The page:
Proximity to the great outdoors can be both a blessing and a curse. Photo: Nick Warner
Proximity to the great outdoors can be both a blessing and a curse. Photo: Nick Warner


Hiking at The Arctic Circle

City dwellers of Europe may think that a wilderness experience is beyond their reach. It’s not. Head up to the north of Sweden.

The Arctic Circle. The name alone perhaps conjures up images of intrepid explorers and expeditions rather than holidays. However, a hike along Kungsleden combines the two.

Kungsleden, or The King’s Trail, is a 440km-long hiking trail running south from Abisko in Swedish Lapland, to Hemavan. When it was formed at the beginning of the 20th century, by the then-newly created Swedish Tourism Association (STF), the aim was to construct a royal road with tourist stations along its route, and to allow the Swedish public access to the Lapone Mountains.Roland Enoksson turned a chance request for a lift in his boat one day into a summer-long business. Photo: Nick Warner

Over a hundred years on, the popularity of the trail is at an all-time high with a widespread resurgence in outdoor pursuits permeating popular culture.

Once a well-kept secret of Sweden’s hiking and mountaineering elite, the trail is now enjoyed by ramblers from all over the world. There are currently 20 huts along the trail, each a feasible day’s walk apart, offering basic, affordable accommodation to anyone who doesn’t want to camp – negating therefore the need to carry heavy and expensive camping gear.

Starting in Abisko at the northern trailhead, the first 100km leads gradually uphill, with a day or so of hiking in lower, forested areas before reaching open, alpine tundra. Here, the ground is mostly packed mud and rocks, but damper areas have boardwalks. The entire trail is clearly marked with red paint, on tree trunks at the start, and later on, on prominent rocks. Add to this the fact that the trail follows deep valleys, and you would find it a struggle to lose your way.

Traversing the alpine landscape and passing only a few other hikers each day, staying in dorm rooms often alone or with very few roommates each night, the whole hike has the peaceful feeling of the season winding down.

At Alesjaure, you’ll find a chalet favored by many for its elevated position and 360-degree views over the lakes and tundra that surround it.

Station wardens Mats and Katerina maintain a close seasonal friendship with Roland Enoksson, a Sami reindeer herder who operates the optional boat service that shaves 7km off the trail to the north of Alesjaure. A few days into September he takes down his yellow flags, gets his boat out of the water and heads back to Kiruna.

A trip on Enoksson’s boat across the lake cuts 7km off the hike. Photo: Nick Warner

By this time, he’s been alone for a month in the Sami settlement that lies across the lake from Alesjaure. With the rest of his village having left with the reindeer, he stays behind to run the ferry.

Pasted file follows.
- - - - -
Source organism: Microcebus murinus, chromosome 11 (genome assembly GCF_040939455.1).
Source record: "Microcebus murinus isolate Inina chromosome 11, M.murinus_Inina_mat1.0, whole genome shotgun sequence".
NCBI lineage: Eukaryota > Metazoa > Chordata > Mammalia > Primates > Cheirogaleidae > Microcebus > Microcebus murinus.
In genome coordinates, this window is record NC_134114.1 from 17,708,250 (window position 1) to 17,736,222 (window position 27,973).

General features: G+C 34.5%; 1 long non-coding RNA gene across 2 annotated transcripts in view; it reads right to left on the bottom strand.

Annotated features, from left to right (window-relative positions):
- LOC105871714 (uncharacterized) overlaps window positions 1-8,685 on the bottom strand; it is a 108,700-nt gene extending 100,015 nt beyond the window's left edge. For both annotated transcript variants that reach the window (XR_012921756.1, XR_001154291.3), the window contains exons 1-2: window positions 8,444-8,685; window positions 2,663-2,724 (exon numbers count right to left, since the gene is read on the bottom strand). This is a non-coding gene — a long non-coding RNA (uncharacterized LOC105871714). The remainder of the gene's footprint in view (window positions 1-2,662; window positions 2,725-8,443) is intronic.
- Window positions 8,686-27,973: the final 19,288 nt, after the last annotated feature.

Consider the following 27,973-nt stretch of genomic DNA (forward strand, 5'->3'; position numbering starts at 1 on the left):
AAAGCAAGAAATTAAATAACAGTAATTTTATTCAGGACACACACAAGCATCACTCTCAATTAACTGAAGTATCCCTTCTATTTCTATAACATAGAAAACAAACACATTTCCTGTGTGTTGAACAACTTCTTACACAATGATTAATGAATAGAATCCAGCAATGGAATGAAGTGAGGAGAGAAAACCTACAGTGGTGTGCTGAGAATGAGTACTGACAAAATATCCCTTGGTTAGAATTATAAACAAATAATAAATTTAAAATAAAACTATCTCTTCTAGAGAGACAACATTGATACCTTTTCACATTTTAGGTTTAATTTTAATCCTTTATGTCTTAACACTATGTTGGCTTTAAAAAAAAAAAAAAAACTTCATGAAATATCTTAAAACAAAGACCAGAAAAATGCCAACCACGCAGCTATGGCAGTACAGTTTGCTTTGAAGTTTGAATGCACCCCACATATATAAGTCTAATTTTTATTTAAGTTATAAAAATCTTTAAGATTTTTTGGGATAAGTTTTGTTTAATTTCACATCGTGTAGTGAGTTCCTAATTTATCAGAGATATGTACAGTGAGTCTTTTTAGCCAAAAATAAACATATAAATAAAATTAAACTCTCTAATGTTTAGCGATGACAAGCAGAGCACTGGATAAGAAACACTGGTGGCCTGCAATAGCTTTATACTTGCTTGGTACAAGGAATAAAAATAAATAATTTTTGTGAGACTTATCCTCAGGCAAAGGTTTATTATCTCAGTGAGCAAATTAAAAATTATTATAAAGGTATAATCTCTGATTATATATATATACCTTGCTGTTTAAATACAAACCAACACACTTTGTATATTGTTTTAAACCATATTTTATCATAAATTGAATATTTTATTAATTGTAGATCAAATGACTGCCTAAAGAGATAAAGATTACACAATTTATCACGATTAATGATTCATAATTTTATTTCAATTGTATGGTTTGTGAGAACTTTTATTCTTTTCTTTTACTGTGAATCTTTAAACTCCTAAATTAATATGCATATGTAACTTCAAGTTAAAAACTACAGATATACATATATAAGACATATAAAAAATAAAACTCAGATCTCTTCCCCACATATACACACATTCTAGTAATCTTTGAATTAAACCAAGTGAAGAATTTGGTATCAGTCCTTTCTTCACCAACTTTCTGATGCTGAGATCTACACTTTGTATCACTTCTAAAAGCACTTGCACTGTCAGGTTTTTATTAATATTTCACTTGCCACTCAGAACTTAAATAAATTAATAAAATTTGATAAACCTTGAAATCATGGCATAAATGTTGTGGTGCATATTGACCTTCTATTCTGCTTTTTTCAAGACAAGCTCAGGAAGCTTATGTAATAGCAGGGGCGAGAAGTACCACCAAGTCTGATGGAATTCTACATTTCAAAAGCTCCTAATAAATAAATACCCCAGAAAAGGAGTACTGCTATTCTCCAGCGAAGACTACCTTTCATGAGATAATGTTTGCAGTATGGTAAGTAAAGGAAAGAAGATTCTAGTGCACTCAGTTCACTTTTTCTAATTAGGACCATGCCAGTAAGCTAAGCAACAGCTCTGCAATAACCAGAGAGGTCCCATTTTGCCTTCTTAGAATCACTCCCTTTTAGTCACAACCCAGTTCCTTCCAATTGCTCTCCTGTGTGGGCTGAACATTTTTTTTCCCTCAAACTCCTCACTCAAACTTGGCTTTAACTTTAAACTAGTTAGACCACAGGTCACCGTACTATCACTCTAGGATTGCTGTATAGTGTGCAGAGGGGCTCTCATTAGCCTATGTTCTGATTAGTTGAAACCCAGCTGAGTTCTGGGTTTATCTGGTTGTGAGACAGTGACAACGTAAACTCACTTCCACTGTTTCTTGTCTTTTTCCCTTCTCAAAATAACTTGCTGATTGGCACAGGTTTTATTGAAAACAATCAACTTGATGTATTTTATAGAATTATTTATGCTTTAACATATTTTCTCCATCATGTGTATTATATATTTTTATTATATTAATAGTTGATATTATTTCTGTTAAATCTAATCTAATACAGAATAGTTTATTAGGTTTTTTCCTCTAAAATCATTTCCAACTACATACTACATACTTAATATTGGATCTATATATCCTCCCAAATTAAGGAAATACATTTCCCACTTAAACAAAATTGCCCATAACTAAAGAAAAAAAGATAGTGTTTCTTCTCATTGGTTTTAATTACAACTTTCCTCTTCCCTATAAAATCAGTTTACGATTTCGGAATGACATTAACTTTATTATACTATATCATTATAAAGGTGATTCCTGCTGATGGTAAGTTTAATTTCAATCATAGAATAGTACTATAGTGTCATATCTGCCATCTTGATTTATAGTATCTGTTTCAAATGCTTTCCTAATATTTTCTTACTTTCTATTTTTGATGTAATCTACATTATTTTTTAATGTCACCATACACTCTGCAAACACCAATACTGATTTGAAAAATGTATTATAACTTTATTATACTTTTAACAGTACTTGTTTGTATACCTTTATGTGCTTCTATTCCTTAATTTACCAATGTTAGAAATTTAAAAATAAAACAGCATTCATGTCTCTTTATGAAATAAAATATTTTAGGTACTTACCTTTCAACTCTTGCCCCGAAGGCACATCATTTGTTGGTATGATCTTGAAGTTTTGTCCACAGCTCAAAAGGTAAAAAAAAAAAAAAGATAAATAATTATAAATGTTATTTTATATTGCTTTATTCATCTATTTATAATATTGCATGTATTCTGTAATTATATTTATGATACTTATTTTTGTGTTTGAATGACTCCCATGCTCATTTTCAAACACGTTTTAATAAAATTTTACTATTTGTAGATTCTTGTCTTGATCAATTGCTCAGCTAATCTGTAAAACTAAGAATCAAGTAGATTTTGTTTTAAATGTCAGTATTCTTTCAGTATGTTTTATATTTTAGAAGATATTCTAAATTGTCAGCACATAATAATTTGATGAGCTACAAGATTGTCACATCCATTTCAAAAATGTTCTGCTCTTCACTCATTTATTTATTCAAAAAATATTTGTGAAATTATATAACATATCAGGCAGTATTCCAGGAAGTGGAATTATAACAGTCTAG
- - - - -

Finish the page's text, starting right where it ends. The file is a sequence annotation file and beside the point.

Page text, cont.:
“It isn’t lonely, I have been doing it for so many years now, you get used to it,” Enoksson says.

He has only positive things to say about the increase in popularity of the Kungsleden trail. “We are up here with the reindeer all summer. One day some hikers came across to the village from Alesjaure and asked me to take them across by boat, because they were tired or late. They paid me, and as people kept asking, I eventually made a timetable and stuck it on a notice board. Now I do trips all day long over most of the summer,” Enoksson says.

“Now my children are older I don’t have to panic and rush, because they can brand the reindeer while I run the boat. It means a lot to me to meet people from all over the world,” he adds.

Despite the remoteness of the area, Enoksson isn’t exaggerating about the diversity of the hikers here. The majority are Swedish and Norwegian, but in the sauna every night, sitting in the steam and chatting with other hikers about the conditions of the trail ahead or behind, you are likely to meet Germans, Belgians, Americans and Brits.

Photo: Nick Warner

Hikers fly up to Abisko – 250km inside the Arctic Circle – and head south. They walk up mountains, over frothing river gorges, across blustery alpine paths and often through horizontal rain, but it’s clear why the trail still appeals to so many.

In an increasingly small world, where everything is available quicker and closer, being out there and alone, with no roads, no phone signal and no selfie sticks, the world feels large again.

In fact, it feels enormous.

With mountains rising up on either side of you and valley floors vanishing below, every time you crest a rise, your world feels epic, and it’s you that feels small.

At the same time, it’s also glorious that the world is so small now, because you can fly to the Arctic within a few hours from any major European city. Hannes, a civil servant from Hamburg drove this point home. “A Swedish friend invited me to come and hike some of the Kungsleden route. I was supposed to finish tomorrow, but my company called a budget meeting, so I will be back in the office this afternoon.”

Proximity to the great outdoors can be both a blessing and a curse. Either way, the Arctic Circle remains close to those keen to enjoy it, and while the trail is popular, it’s still easy to enjoy the walk and the surrounding wildlife in relative solitude. 

Text: Nick Warner

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